A federal trial that could determine the constitutionality of Minnesota’s sex offender program is set for early February.
A long-awaited federal trail that is expected to determine the constitutionality of the Minnesota Sex Offender Program (MSOP) has been set for Feb. 9.
U.S. District Court Judge Donovan Frank set the date at a hearing Thursday attended by attorneys representing the state and a class of sex offenders.
The trial will focus on whether the state’s system of locking away some sex offenders in treatment centers after they have already served their prison sentences is constitutional. A class of sex offenders has sued the state, alleging that MSOP violates their due process rights by failing to provide sex offenders with effective treatment and the opportunity for release.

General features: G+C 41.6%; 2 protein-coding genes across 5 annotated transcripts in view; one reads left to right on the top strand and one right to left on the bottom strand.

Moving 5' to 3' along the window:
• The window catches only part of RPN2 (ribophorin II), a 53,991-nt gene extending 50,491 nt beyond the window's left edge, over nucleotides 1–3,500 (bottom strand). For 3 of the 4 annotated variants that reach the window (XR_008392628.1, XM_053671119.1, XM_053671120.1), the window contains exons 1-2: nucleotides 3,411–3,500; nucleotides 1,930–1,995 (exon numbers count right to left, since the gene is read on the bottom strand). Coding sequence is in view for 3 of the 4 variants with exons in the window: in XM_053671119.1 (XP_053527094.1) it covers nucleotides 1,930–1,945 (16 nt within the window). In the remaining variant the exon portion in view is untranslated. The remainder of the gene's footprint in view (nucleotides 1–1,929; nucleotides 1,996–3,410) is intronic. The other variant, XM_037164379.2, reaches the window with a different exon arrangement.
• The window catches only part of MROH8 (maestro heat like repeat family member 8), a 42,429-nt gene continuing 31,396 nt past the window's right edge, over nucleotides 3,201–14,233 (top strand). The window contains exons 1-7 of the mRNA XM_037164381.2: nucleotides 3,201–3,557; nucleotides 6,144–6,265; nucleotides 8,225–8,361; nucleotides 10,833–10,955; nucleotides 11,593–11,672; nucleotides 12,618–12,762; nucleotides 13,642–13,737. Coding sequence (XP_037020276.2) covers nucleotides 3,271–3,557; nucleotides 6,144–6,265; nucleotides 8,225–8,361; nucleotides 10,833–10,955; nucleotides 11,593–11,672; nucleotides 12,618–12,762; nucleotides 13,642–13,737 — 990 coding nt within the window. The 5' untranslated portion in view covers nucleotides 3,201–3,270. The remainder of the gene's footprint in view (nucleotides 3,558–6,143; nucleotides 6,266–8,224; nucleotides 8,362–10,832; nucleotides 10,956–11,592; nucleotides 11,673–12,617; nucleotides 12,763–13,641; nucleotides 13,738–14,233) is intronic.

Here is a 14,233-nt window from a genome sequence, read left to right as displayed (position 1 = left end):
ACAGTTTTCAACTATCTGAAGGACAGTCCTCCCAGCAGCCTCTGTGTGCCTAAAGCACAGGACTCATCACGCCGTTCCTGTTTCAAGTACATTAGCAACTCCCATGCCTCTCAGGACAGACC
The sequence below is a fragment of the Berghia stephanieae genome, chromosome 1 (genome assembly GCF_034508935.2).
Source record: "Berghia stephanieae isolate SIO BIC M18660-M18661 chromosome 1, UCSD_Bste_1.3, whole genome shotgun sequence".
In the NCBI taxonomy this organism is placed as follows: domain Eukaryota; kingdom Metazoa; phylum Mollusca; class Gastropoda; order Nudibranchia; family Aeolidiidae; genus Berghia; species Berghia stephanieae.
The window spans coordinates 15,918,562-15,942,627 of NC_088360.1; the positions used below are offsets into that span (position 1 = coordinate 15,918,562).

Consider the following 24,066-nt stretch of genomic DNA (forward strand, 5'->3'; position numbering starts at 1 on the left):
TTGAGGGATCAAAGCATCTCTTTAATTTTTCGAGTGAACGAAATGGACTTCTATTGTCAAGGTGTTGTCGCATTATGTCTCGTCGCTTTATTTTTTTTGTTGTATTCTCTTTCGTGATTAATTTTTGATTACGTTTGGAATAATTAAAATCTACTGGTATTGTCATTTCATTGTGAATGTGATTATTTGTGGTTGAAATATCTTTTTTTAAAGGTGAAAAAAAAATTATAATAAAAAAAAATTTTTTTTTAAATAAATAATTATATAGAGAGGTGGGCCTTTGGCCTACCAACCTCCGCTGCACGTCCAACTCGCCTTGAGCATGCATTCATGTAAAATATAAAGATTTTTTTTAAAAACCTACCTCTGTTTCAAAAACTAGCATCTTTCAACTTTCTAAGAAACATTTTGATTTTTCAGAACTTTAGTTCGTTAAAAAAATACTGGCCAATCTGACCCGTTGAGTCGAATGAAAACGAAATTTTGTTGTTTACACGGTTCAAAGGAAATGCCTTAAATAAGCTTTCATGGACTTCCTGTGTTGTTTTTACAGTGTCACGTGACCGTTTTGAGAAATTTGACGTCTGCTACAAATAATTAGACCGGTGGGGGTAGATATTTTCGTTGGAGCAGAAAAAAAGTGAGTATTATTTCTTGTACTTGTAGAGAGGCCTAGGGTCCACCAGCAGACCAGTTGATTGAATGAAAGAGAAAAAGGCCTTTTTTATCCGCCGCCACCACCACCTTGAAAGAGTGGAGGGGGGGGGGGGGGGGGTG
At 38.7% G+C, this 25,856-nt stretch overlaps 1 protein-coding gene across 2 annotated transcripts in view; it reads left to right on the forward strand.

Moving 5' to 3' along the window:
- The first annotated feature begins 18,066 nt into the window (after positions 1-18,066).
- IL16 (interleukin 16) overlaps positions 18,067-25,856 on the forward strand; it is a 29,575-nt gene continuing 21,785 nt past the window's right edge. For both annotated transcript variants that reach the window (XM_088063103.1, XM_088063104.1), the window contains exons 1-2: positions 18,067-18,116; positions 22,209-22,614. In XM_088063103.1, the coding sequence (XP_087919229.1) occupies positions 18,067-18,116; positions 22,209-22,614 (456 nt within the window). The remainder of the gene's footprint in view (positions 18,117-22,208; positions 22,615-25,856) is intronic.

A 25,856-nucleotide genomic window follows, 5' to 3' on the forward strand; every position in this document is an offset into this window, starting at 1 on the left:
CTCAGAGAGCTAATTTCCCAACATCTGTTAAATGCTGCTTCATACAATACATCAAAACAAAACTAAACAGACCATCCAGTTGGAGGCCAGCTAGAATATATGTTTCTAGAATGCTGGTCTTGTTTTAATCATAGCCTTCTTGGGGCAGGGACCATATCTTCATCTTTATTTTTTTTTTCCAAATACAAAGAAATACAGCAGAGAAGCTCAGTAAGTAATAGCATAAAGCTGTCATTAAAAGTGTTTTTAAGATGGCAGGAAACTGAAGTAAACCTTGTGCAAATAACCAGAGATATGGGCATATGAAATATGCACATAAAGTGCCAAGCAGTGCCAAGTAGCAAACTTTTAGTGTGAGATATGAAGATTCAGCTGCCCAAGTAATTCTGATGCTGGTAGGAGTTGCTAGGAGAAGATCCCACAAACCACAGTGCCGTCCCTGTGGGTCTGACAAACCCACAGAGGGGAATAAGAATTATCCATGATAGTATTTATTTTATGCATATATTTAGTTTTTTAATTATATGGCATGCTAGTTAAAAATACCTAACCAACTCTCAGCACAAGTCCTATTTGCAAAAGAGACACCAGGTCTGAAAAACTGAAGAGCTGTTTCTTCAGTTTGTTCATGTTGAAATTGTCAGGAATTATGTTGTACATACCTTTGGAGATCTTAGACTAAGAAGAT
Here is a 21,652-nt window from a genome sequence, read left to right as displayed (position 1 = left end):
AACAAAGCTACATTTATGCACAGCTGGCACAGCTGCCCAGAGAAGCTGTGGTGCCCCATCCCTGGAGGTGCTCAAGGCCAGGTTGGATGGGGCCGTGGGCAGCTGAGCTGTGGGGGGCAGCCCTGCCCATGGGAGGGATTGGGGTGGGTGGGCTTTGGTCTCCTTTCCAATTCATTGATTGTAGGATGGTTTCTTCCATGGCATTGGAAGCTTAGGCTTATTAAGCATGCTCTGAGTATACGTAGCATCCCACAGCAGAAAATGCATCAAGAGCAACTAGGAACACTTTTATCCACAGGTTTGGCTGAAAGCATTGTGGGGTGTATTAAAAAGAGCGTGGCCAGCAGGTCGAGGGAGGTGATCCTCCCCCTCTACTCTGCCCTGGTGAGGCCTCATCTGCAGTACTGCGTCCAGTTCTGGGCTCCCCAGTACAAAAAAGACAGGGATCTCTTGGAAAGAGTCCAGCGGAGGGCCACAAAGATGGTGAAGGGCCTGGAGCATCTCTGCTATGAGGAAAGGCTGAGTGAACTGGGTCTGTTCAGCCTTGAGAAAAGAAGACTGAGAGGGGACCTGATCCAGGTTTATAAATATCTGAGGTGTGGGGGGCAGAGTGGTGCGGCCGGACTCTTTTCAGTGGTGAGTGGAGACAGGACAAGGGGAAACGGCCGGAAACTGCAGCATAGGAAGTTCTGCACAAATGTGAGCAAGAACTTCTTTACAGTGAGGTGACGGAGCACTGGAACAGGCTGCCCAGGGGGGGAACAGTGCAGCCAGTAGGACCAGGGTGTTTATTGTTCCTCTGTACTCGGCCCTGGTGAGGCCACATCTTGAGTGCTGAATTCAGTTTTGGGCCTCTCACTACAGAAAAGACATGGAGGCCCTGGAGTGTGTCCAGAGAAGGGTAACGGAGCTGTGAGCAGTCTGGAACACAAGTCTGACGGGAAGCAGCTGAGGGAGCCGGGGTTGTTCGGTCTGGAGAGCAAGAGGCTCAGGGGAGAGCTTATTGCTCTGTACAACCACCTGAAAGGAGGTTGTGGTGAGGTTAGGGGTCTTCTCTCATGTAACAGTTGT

About 690 sex offenders are being held indefinitely at high-security treatment centers in Moose Lake and St. Peter. Only two people have ever been provisionally discharged from the program in its 19-year history.
A state task force last year concluded that Minnesota’s current system of committing sex offenders “captures too many people and keeps too many of them too long.”
Judge Frank had previously sought to schedule the trial for later this year, but four experts appointed by the court to evaluate MSOP said they needed more time to complete their report.
The experts, which include officials of both the Wisconsin and New York state sex offender programs, have interviewed a range of staff and residents at Moose Lake and St. Peter. They expect to have a comprehensive report completed by mid- to late November of this year.
Chris Serres • 612-673-4308